In addition to this post-colonialist reading of NW that “portrays postcolonial London as a space where race and ethnicity are still important epistemic realities in need of continued interrogation” (80), Fernández Carbajal also argues for viewing NW through Woolf’s Mrs Dalloway, in both texts’ demonstration of a “queer modernist dissidence” (76). When Leah spots Shar in the street, for example, she comments on her “neat waist you want to hold,” and “something beautiful in the sunshine, something between a boy and a girl, reminding Leah of a time in her own life when she had not yet been called upon to make a final decision about all that.” (Smith 44) Leah, Fernández Carbajal argues, is a more modern version of Clarissa Dalloway herself, in her seeming hints towards love for Natalie and her unfulfilling marriage; for her part, Natalie resembles Sally Seton, with her decision to choose a simple marriage than explore her own sexual desires. In doing so, Fernández Carbajal draws attention to another lens through which readers might understand the novel as one of demonstrating and breaking boundaries – whether in the physical or metaphorical sense. Indeed, he suggests that the novel’s depiction of sexuality is used “as a release from a sense of social inadequacy” (Fernández Carbajal 79) present in 21st century British society.


It is in the sum of these boundaries where we see Leah and Natalie performing their role as actors in the metropolitan space, with both of these first-generations immigrants seeking to refashion themselves throughout the text. Even from the first page of the novel, Leah is presented as ruminating on the fact that “I am the sole author of the dictionary that defines me,” a nod to her reclamation of the power to define her relationship to the boundaries that society places her in. Natalie, meanwhile, is presented “in drag” in her intersecting characteristics:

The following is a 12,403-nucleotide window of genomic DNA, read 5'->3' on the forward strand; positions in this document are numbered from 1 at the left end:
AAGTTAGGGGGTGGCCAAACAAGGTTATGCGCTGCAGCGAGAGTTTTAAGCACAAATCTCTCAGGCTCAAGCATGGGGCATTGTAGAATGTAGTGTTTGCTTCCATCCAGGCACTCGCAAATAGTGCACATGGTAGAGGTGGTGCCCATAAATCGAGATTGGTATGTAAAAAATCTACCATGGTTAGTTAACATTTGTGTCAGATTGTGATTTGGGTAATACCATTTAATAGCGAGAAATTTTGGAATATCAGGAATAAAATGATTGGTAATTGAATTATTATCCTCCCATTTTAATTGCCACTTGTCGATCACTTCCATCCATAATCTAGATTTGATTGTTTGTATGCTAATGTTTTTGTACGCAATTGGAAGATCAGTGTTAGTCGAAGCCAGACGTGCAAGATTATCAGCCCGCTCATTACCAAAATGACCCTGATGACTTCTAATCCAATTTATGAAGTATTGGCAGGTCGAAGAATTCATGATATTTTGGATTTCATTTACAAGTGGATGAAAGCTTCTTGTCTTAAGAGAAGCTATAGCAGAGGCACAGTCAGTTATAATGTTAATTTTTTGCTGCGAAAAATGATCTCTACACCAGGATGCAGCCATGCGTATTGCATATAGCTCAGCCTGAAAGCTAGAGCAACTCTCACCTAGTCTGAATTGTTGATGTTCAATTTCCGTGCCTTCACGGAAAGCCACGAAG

Daughter drag. Sister drag. Mother drag. Wife drag. Court drag. Rich drag. Poor drag. British drag. Jamaican drag. Each required a different wardrobe. But when considering these various attitudes she struggled to think what would be the most authentic, or perhaps the least inauthentic. (Smith 333)


In this question of authenticity, both women are presented as unsure of their own place among these shifting borders (both real and imagined). Even at the end, despite the creations of these new identities, both women appear to have reverted to their original personas. As Pérez Zapata notes in her article, “‘In Drag: Performativity and Authenticity in Zadie Smith’s NW,” the end result of Natalie’s exploration of her own boundaries is that, by the end of the novel, Natalie “has no self and, consequently, no origin,” (93) with her character reverting back in name, form and speech pattern to the character of Keisha (her birth name, having changed it in the process of her secondary schooling.) This performative aspect is encapsulated by the novel’s final paragraph, where the two call the police to report what they know about a murder:


Leah found the number online. Natalie dialled it. It was Keisha who did the talking. Apart from the fact she drew the phone from her own pocket, the whole process reminded her of nothing so much as those calls the two good friends used to make to boys they liked, back in the day, and always in a slightly hysterical state of mind, two heads pressed together over a handset. “I got something to tell you,” said Keisha Blake, disguising her voice with her voice. (402)


With this final image of a certain circularity to the novel for both Natalie and Leah, Smith appears to ask the reader to question the ability of the immigrant to refashion their own identity, suggesting that, in the multi-ethnic, socio-economically diverse London of the 21st century, the inheritance and persistence of one’s locations of birth are both inevitable and inescapable.

Works cited:

Fernández Carbajal, Albert. “On being queer and postcolonial: Reading Zadie Smith’s NW through Virginia Woolf’s Mrs Dalloway.” The Journal of Commonwealth Literature, Volume 51, Number 1, 2016, pp. 76–91

Pérez Zapata, Beatriz . “In Drag: Performativity and Authenticity in Zadie Smith’s NW.” International Studies Interdisciplinary Political and Cultural Journal, Volume 16, Number 1, 2014, pp. 83-95.